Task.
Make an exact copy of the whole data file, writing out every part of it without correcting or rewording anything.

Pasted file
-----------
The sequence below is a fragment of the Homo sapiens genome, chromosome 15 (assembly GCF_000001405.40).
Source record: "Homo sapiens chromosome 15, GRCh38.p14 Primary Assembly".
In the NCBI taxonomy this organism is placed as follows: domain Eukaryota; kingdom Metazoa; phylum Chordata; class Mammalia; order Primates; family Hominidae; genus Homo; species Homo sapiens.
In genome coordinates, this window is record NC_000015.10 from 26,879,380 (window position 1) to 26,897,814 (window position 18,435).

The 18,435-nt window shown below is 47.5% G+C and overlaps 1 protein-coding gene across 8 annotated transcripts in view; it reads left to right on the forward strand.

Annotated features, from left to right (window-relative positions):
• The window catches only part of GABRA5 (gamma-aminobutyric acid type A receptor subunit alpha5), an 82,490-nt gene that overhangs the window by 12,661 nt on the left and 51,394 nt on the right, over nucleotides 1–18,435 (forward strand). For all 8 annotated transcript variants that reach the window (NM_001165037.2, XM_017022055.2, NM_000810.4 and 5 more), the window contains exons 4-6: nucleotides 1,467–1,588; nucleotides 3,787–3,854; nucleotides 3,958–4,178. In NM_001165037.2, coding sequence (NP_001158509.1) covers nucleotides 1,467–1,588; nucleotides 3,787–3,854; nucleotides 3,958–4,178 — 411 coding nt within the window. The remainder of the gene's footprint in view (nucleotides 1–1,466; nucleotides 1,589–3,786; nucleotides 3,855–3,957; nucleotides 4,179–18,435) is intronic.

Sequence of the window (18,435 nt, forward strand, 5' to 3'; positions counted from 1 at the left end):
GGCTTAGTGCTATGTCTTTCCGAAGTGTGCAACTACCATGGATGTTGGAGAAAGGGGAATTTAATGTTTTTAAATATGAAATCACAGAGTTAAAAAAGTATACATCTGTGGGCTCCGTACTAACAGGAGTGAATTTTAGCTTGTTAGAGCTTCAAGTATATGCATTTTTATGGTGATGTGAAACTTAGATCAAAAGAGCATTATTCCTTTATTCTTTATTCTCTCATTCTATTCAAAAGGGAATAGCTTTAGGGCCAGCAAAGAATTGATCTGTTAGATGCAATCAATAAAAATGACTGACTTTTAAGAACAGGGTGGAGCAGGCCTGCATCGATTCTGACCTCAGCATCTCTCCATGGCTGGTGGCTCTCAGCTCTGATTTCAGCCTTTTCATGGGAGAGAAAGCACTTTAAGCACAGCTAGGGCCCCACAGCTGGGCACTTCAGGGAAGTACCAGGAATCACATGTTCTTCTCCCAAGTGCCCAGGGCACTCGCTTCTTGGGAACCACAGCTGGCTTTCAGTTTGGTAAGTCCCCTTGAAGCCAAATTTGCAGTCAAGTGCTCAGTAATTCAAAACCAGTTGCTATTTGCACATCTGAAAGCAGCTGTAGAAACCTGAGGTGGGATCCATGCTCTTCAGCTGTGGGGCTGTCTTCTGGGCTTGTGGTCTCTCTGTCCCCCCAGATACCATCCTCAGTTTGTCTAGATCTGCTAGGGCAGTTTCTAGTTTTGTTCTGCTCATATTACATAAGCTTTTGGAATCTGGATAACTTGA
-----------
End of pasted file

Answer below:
The sequence below is a fragment of the Homo sapiens genome, chromosome 15 (assembly GCF_000001405.40).
Source record: "Homo sapiens chromosome 15, GRCh38.p14 Primary Assembly".
In the NCBI taxonomy this organism is placed as follows: domain Eukaryota; kingdom Metazoa; phylum Chordata; class Mammalia; order Primates; family Hominidae; genus Homo; species Homo sapiens.
In genome coordinates, this window is record NC_000015.10 from 26,879,380 (window position 1) to 26,897,814 (window position 18,435).

The 18,435-nt window shown below is 47.5% G+C and overlaps 1 protein-coding gene across 8 annotated transcripts in view; it reads left to right on the forward strand.

Annotated features, from left to right (window-relative positions):
• The window catches only part of GABRA5 (gamma-aminobutyric acid type A receptor subunit alpha5), an 82,490-nt gene that overhangs the window by 12,661 nt on the left and 51,394 nt on the right, over nucleotides 1–18,435 (forward strand). For all 8 annotated transcript variants that reach the window (NM_001165037.2, XM_017022055.2, NM_000810.4 and 5 more), the window contains exons 4-6: nucleotides 1,467–1,588; nucleotides 3,787–3,854; nucleotides 3,958–4,178. In NM_001165037.2, coding sequence (NP_001158509.1) covers nucleotides 1,467–1,588; nucleotides 3,787–3,854; nucleotides 3,958–4,178 — 411 coding nt within the window. The remainder of the gene's footprint in view (nucleotides 1–1,466; nucleotides 1,589–3,786; nucleotides 3,855–3,957; nucleotides 4,179–18,435) is intronic.

Sequence of the window (18,435 nt, forward strand, 5' to 3'; positions counted from 1 at the left end):
GGCTTAGTGCTATGTCTTTCCGAAGTGTGCAACTACCATGGATGTTGGAGAAAGGGGAATTTAATGTTTTTAAATATGAAATCACAGAGTTAAAAAAGTATACATCTGTGGGCTCCGTACTAACAGGAGTGAATTTTAGCTTGTTAGAGCTTCAAGTATATGCATTTTTATGGTGATGTGAAACTTAGATCAAAAGAGCATTATTCCTTTATTCTTTATTCTCTCATTCTATTCAAAAGGGAATAGCTTTAGGGCCAGCAAAGAATTGATCTGTTAGATGCAATCAATAAAAATGACTGACTTTTAAGAACAGGGTGGAGCAGGCCTGCATCGATTCTGACCTCAGCATCTCTCCATGGCTGGTGGCTCTCAGCTCTGATTTCAGCCTTTTCATGGGAGAGAAAGCACTTTAAGCACAGCTAGGGCCCCACAGCTGGGCACTTCAGGGAAGTACCAGGAATCACATGTTCTTCTCCCAAGTGCCCAGGGCACTCGCTTCTTGGGAACCACAGCTGGCTTTCAGTTTGGTAAGTCCCCTTGAAGCCAAATTTGCAGTCAAGTGCTCAGTAATTCAAAACCAGTTGCTATTTGCACATCTGAAAGCAGCTGTAGAAACCTGAGGTGGGATCCATGCTCTTCAGCTGTGGGGCTGTCTTCTGGGCTTGTGGTCTCTCTGTCCCCCCAGATACCATCCTCAGTTTGTCTAGATCTGCTAGGGCAGTTTCTAGTTTTGTTCTGCTCATATTACATAAGCTTTTGGAATCTGGATAACTTGA